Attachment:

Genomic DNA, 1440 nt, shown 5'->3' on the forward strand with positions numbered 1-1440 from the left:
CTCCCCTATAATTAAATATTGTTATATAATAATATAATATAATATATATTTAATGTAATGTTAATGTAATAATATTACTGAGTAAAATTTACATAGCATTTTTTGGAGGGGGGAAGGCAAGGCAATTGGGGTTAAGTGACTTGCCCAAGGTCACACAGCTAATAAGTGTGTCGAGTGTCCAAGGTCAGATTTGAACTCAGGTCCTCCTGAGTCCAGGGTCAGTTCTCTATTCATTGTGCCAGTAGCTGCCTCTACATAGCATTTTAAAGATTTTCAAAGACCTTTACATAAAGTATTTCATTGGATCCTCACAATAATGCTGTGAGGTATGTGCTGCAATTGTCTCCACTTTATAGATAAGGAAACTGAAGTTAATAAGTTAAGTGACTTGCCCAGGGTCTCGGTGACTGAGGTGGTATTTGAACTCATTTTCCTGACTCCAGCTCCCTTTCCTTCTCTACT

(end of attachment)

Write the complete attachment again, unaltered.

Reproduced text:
Genomic DNA, 1440 nt, shown 5'->3' on the forward strand with positions numbered 1-1440 from the left:
CTCCCCTATAATTAAATATTGTTATATAATAATATAATATAATATATATTTAATGTAATGTTAATGTAATAATATTACTGAGTAAAATTTACATAGCATTTTTTGGAGGGGGGAAGGCAAGGCAATTGGGGTTAAGTGACTTGCCCAAGGTCACACAGCTAATAAGTGTGTCGAGTGTCCAAGGTCAGATTTGAACTCAGGTCCTCCTGAGTCCAGGGTCAGTTCTCTATTCATTGTGCCAGTAGCTGCCTCTACATAGCATTTTAAAGATTTTCAAAGACCTTTACATAAAGTATTTCATTGGATCCTCACAATAATGCTGTGAGGTATGTGCTGCAATTGTCTCCACTTTATAGATAAGGAAACTGAAGTTAATAAGTTAAGTGACTTGCCCAGGGTCTCGGTGACTGAGGTGGTATTTGAACTCATTTTCCTGACTCCAGCTCCCTTTCCTTCTCTACT